sulfur mustard

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sulfur mustard

sulfur mustard

Sulfur Mustard: A Liquid, Not a Gas

Mechanisms Mediating the Vesicant Actions of Sulfur Mustard after Cutaneous Exposure

Retrospective Detection of Exposure to Sulfur Mustard: Improvements on an Assay for Liquid Chromatography-Tandem Mass Spectrometry Analysis of Albumin/Sulfur Mustard Adducts

Release of sulfur mustard-modified DNA bases by Escherichia coli 3-methyladenine DNA glycosylase II

Solid-Phase Extraction of Sulfur Mustard Metabolites Using an Activated Carbon Fiber Sorbent

Procedure for Monitoring Exposure to Sulfur Mustard Based on Modified Edman Degradation of Globin

Analysis of Urinary Metabolites of Sulfur Mustard in Two Individuals after Accidental Exposure

Analysis for Plasma Protein Biomarkers Following an Accidental Human Exposure to Sulfur Mustard

Verification of Exposure to Sulfur Mustard in Two Casualties of the Iran-Iraq Conflict

Airway Tissue Plasminogen Activator Prevents Acute Mortality Due to Lethal Sulfur Mustard Inhalation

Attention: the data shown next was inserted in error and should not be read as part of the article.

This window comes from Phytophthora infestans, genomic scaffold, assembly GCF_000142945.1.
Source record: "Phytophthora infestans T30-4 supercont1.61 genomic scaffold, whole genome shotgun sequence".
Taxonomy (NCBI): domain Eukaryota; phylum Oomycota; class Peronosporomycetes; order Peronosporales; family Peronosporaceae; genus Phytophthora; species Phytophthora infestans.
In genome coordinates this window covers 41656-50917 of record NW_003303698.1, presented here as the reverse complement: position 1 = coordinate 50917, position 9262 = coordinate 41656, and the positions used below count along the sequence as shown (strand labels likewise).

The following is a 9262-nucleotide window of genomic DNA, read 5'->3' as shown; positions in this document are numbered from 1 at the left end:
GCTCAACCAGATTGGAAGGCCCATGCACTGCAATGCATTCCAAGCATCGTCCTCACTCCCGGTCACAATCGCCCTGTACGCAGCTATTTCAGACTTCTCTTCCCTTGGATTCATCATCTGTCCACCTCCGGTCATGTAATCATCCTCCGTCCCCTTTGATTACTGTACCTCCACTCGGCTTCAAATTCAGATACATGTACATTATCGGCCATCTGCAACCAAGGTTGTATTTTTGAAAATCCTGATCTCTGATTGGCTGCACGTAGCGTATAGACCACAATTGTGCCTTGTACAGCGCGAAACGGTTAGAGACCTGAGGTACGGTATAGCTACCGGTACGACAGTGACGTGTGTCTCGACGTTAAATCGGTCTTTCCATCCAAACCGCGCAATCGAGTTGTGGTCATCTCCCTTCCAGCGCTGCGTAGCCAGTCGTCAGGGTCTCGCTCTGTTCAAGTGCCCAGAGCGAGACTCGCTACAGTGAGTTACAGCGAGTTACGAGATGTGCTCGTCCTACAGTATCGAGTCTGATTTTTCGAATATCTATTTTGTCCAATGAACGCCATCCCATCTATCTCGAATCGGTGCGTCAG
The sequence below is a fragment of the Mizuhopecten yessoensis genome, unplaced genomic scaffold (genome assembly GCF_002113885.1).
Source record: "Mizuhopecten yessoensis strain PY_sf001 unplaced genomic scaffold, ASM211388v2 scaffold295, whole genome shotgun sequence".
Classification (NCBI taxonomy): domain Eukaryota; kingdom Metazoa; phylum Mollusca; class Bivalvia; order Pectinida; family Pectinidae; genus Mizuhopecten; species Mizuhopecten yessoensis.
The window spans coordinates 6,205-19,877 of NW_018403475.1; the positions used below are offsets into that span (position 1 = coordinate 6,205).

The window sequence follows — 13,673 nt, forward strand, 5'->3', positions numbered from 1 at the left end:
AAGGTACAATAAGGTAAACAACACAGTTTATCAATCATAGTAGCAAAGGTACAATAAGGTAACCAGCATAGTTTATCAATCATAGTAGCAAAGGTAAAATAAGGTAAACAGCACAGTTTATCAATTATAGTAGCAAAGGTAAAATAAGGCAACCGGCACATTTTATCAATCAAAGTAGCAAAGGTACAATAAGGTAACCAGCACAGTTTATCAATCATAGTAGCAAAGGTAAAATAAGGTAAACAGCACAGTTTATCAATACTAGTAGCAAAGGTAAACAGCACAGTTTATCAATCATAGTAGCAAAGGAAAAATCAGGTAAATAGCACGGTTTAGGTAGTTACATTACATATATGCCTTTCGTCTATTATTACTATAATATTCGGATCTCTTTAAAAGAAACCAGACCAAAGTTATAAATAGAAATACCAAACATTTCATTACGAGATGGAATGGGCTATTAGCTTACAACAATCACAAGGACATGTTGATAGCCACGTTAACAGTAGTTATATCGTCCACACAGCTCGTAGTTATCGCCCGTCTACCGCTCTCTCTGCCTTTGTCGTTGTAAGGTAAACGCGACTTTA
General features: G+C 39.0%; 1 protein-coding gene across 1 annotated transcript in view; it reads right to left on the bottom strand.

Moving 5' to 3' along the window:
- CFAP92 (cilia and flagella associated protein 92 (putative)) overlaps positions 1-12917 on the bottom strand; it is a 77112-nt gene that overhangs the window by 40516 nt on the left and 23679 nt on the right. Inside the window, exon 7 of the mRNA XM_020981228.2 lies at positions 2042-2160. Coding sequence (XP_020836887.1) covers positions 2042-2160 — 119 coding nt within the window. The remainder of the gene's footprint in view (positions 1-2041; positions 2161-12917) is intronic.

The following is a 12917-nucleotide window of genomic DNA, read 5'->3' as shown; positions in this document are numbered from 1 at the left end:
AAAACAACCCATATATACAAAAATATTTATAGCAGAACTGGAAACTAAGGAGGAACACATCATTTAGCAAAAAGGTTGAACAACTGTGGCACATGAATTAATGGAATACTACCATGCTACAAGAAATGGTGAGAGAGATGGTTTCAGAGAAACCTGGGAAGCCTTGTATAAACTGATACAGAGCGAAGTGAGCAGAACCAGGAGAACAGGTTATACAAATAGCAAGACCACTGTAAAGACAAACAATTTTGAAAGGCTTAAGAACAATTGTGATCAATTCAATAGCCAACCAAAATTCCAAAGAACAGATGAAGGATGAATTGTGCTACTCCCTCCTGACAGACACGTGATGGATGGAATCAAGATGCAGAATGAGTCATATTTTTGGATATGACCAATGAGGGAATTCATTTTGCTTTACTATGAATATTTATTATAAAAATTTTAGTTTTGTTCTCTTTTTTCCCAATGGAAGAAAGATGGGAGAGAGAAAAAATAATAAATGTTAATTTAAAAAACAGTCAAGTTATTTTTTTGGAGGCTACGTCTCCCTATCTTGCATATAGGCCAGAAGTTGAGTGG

Influence of sulfur and cadmium on antioxidants, phytochelatins and growth in Indian mustard

Efficient Protection of Human Bronchial Epithelial Cells against Sulfur and Nitrogen Mustard Cytotoxicity Using Drug Combinations

Characterization of the Initial Response of Engineered Human Skin to Sulfur Mustard

Modulation of Sulfur Mustard Toxicity by Arginine Analogues and Related Nitric Oxide Synthase Inhibitors in Vitro

Acute Morphological and Toxicological Effects in a Human Bronchial Coculture Model after Sulfur Mustard Exposure

Repair of sulfur mustard-induced DNA damage in mammalian cells measured by a host cell reactivation assay

Fpg protein releases a ring-opened N-7 guanine adduct from DNA that has been modified by sulfur mustard.


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Quick Reference

A chemical warfare agent, C4H8Cl2S; r.d. 1.27; m.p. 14.4°C; b.p. 217°C. It is a potent blistering agent, first used in 1915 by Germany in World War I. It is often known simply as mustard gas, although it is an oily liquid, which can be dispersed as an aerosol. It was one of the early chemicals used in chemotherapy treatment of cancer. The systematic mane is bis(2-chlorethyl) sulphide. See also nitrogen mustard.

Subjects: Chemistry.

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